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Hosted by Editor in Chief Lorenzo Norris, MD, Psychcast features mental health care professionals discussing the issues that most affect psychiatry.

Jan 29, 2020

In this, the 100th episode of Psychcast, Nick Andrews talks with Lorenzo Norris, MD, MDedge Psychiatry editor in chief, about the January front-page article in Clinical Psychiatry News that featured Matthew E. Seaman, MD, an emergency physician with depression who took his own life. The article describes the Dr. Seaman faced.

Later, Christine B.L. Adams, MD, a psychiatrist who practices in Louisville, Ky., discusses her book, “Living on Automatic: How Emotional Conditioning Shapes Our Lives and Relationships” (Santa Barbara: Praeger, 2018), with Dr. Norris.

Take-home points from Dr. Adams

  • Children learn emotional patterns in families. These behaviors get reinforced. As children form dating relationships, for example, those patterns continue to be reinforced.
  • People may go on autopilot and have knee-jerk reactions in response to people, which allows them to react emotionally without thinking about what’s necessary for each person.
  • Long-term dynamic psychotherapy can help patients observe what they are doing in relationships and what others are doing.
  • Ultimately, patients can be taught to look at and uncover their automatic responses.
  • Once these patterns are uncovered and moved from the emotional realm to the intellectual realm, they can be interrupted.

Genesis and development of the book’s principles

  • Homer B. Martin, MD, a Louisville, Ky.–based adult psychiatrist who worked with Dr. Adams for 30 years, developed the original premise of the book. When he died, his wife asked Dr. Adams, who was his protégé, to finish it.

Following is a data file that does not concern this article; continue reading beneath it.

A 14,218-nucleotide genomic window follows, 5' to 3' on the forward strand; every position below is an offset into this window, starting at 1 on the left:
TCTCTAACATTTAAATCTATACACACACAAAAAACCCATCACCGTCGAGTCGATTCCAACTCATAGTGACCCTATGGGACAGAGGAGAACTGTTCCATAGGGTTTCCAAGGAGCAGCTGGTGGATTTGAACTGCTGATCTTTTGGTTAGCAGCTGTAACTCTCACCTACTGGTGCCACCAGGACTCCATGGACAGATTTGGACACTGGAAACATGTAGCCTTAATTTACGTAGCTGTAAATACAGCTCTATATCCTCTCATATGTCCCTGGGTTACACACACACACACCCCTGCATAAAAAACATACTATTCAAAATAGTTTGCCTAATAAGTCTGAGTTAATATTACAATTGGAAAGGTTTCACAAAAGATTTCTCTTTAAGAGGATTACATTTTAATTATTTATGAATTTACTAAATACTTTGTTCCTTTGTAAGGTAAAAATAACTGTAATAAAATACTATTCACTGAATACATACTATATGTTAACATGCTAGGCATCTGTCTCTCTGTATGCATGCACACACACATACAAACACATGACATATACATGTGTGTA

• The book is based on the observations made by Dr. Martin during his 40 years of conducting psychotherapy with patients. It is designed to be accessible both to psychiatric trainees as well as to general readers.
    • Dr. Adams started teaching the concepts in the book during a 6-week university class to determine whether the ideas were digestible and useful.
    • Mainstream movies were used to help people learn to observe and identify roles that were emotionally conditioned and to determine how a character’s change in behavior would change the other person.


Yazici E et al. Use of movies for group therapy of psychiatric inpatients: Theory and practice. Int J Group Psychother. 2014 Apr;64(2):254-70.

Ross J. You and me: Investigating the role of self-evaluative emotion in preschool prosociality. J Exp Child Psychol. 2017 Mar;155:67-83.

Werner AM et al. The clinical trait self-criticism and its relation to psychopathology: A systematic review – Update. J Affect Disord. 2019 Mar;246:530-47.

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